- Removes the need to hold the phone
- no installation required
- automatic phonebook synchronisation
- voice-driven commands.
- Noise reduction can be over-aggressive
- documentation is minimal.
With both legislation and social stigma inhibiting phoning while driving, the next best thing is a hands-free kit. Such devices are usually both intrusive into the fabric of the vehicle and expensive to install. Until now.
Plug Parrot's DriveBlue into your car's 12-volt outlet and, if you've got a Bluetooth-enabled mobile phone, you can make and answer calls while on the move. You can set it up to answer calls automatically, removing another distraction from the driving process. And it will, according to Parrot, also work with up to three phones, although we didn't test this.
On first installation, you need to pair your phone and the DriveBlue, whereupon the device synchronises your phonebook -- as long as you have either an Ericsson or a Siemens phone. You then train the DriveBlue's voice commands using the built-in microphone and prompts from the volume-adjustable loudspeaker. After that, you can make hands-free calls.
We found the DriveBlue easy to set up, although the initial synchronisation was a bit of surprise as the minimal documentation on the back if the product's blister pack makes no mention of this. With a full phonebook, synchronising takes a fair amount of time.
In-car voice quality from the DSP-equipped device was both good and loud enough for all but the most extreme situations (you might have problems in an open-top car with a loud exhaust, for example), although reports from the other end of conversations suggest that the system's noise cancellation algorithms are fairly aggressive, cutting in whenever there's a slight gap in speech. If you're calling someone who's also using a DriveBlue, the combination of two noise cancellation systems might make conversation tougher.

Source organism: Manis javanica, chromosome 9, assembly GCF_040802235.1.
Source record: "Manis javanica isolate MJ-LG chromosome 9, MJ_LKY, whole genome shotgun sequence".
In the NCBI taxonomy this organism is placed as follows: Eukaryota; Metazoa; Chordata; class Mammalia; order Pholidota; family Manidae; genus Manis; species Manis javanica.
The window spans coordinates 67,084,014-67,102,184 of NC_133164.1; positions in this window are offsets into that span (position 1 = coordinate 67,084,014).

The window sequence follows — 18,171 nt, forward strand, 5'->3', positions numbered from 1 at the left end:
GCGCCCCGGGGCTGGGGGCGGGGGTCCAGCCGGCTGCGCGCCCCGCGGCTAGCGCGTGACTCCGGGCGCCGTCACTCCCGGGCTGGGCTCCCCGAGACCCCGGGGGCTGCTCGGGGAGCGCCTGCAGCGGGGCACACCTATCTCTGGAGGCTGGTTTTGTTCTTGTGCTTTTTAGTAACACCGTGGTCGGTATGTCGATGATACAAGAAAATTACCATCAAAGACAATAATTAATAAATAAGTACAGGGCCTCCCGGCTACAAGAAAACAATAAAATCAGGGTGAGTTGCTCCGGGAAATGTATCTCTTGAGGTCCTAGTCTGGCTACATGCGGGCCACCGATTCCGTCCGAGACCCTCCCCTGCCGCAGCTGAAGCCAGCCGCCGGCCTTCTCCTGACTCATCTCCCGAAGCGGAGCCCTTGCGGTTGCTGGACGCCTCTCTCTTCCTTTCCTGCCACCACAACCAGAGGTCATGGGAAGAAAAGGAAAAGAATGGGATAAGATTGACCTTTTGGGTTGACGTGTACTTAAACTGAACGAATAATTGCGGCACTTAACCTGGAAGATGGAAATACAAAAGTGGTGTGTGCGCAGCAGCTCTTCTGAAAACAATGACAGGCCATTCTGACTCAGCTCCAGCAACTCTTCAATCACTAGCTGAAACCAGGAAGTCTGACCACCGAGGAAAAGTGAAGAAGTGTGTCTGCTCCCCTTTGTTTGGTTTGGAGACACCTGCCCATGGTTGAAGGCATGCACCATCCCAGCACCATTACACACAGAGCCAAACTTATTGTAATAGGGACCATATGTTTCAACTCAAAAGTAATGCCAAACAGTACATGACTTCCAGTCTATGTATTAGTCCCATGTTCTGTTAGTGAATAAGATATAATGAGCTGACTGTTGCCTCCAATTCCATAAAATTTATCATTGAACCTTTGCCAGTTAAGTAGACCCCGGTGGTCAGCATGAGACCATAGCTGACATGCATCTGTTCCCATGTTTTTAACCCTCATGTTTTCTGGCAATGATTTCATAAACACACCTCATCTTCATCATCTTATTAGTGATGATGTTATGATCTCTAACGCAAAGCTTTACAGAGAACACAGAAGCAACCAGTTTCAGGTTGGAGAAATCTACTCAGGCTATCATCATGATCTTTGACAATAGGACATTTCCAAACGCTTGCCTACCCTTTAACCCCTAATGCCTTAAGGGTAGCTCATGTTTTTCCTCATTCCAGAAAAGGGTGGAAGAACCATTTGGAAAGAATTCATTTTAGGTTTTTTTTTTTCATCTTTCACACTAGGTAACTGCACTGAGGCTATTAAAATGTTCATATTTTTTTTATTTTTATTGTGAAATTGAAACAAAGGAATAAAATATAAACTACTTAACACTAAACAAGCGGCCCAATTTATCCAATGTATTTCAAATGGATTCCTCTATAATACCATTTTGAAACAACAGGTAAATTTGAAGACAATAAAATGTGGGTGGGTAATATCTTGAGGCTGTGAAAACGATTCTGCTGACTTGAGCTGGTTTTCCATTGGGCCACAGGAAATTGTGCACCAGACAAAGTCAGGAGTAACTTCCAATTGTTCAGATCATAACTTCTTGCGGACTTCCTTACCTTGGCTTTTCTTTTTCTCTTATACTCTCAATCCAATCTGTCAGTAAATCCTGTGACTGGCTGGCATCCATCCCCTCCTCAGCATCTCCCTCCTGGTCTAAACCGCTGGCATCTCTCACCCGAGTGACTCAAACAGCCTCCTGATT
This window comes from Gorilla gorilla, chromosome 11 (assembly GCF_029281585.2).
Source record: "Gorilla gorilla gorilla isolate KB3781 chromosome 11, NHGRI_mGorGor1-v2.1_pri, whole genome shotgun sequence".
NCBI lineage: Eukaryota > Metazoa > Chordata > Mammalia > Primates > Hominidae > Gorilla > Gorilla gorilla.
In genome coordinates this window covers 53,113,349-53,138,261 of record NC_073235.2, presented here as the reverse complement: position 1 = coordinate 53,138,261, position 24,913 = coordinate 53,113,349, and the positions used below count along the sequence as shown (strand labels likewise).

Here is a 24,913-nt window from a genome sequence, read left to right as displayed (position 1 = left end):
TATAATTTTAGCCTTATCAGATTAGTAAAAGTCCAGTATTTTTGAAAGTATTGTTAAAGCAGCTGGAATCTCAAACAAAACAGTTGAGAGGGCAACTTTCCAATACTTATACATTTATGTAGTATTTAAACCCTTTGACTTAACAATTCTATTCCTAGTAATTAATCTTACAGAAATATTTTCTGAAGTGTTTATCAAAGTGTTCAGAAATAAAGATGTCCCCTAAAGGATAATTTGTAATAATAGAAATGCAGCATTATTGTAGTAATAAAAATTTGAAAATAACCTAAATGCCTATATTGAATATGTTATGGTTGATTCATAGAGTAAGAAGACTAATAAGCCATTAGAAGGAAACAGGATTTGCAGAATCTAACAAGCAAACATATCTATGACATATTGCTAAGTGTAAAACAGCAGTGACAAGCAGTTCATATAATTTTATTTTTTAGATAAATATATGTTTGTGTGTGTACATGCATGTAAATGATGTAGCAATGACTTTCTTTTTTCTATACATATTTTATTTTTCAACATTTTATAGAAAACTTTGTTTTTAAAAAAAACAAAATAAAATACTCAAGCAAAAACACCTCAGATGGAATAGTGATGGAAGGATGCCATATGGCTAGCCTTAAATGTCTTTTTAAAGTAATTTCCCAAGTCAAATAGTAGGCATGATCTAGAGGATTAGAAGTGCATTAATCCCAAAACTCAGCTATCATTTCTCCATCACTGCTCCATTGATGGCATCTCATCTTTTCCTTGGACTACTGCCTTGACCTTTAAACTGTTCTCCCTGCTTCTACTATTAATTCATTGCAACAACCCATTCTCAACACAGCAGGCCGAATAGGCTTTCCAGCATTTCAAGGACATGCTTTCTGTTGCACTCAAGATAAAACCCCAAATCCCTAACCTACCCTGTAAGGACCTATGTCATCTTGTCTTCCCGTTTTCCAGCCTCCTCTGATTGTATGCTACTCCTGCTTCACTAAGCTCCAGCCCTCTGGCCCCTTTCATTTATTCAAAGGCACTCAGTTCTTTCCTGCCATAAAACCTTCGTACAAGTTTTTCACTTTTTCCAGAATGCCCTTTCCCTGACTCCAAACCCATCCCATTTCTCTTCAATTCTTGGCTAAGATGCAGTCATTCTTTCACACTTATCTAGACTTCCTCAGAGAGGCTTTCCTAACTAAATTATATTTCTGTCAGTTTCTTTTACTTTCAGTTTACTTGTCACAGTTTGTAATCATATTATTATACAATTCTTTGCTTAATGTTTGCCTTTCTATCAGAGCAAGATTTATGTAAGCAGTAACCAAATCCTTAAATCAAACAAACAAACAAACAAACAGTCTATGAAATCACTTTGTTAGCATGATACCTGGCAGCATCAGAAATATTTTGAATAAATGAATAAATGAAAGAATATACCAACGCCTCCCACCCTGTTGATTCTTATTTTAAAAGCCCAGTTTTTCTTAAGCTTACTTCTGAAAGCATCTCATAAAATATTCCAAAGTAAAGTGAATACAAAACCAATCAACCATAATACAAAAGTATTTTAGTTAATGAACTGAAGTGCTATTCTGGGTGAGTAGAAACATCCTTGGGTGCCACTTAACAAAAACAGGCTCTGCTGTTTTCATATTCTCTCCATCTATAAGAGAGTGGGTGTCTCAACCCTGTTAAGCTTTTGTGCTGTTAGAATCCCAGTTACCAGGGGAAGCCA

On the documentation side, the Web site adds little detail, and the pity is that more attention here would allow users to get more out of the product. For instance, the DriveBlue added an extra menu into our test SonyEricsson T68i to allow it to control the DriveBlue -- more information about that and what the extra options do would have been helpful. We also found, by accident, that pressing and holding the on-hook and off-hook keys together prompts a complete memory erasure without warning.
Overall though, given the clear dangers posed by driving while on the phone, this product goes a long way towards ameliorating the situation without requiring installation.